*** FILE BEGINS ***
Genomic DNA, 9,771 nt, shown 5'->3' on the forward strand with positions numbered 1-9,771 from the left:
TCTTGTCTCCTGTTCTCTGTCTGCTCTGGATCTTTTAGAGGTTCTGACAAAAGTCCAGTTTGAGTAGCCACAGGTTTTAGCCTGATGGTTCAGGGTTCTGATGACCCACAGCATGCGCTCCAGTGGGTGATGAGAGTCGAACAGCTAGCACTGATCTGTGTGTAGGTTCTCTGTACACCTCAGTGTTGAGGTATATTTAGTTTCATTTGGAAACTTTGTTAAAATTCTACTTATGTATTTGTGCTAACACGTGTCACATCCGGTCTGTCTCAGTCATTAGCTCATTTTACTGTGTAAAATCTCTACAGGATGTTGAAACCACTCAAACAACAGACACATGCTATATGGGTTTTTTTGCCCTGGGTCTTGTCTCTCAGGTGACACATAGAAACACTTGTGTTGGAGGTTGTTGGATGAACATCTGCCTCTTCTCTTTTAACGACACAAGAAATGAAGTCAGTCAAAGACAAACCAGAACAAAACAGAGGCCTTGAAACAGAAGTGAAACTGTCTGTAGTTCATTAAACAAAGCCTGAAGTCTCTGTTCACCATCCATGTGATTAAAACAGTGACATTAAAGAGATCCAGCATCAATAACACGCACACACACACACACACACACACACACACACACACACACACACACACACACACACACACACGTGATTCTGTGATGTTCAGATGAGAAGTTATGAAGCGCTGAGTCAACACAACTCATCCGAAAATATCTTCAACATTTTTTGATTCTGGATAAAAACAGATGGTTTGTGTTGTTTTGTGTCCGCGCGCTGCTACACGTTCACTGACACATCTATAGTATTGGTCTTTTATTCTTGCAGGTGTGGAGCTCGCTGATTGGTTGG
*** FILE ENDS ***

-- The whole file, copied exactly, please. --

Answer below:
Genomic DNA, 9,771 nt, shown 5'->3' on the forward strand with positions numbered 1-9,771 from the left:
TCTTGTCTCCTGTTCTCTGTCTGCTCTGGATCTTTTAGAGGTTCTGACAAAAGTCCAGTTTGAGTAGCCACAGGTTTTAGCCTGATGGTTCAGGGTTCTGATGACCCACAGCATGCGCTCCAGTGGGTGATGAGAGTCGAACAGCTAGCACTGATCTGTGTGTAGGTTCTCTGTACACCTCAGTGTTGAGGTATATTTAGTTTCATTTGGAAACTTTGTTAAAATTCTACTTATGTATTTGTGCTAACACGTGTCACATCCGGTCTGTCTCAGTCATTAGCTCATTTTACTGTGTAAAATCTCTACAGGATGTTGAAACCACTCAAACAACAGACACATGCTATATGGGTTTTTTTGCCCTGGGTCTTGTCTCTCAGGTGACACATAGAAACACTTGTGTTGGAGGTTGTTGGATGAACATCTGCCTCTTCTCTTTTAACGACACAAGAAATGAAGTCAGTCAAAGACAAACCAGAACAAAACAGAGGCCTTGAAACAGAAGTGAAACTGTCTGTAGTTCATTAAACAAAGCCTGAAGTCTCTGTTCACCATCCATGTGATTAAAACAGTGACATTAAAGAGATCCAGCATCAATAACACGCACACACACACACACACACACACACACACACACACACACACACACACACACACACACACACGTGATTCTGTGATGTTCAGATGAGAAGTTATGAAGCGCTGAGTCAACACAACTCATCCGAAAATATCTTCAACATTTTTTGATTCTGGATAAAAACAGATGGTTTGTGTTGTTTTGTGTCCGCGCGCTGCTACACGTTCACTGACACATCTATAGTATTGGTCTTTTATTCTTGCAGGTGTGGAGCTCGCTGATTGGTTGG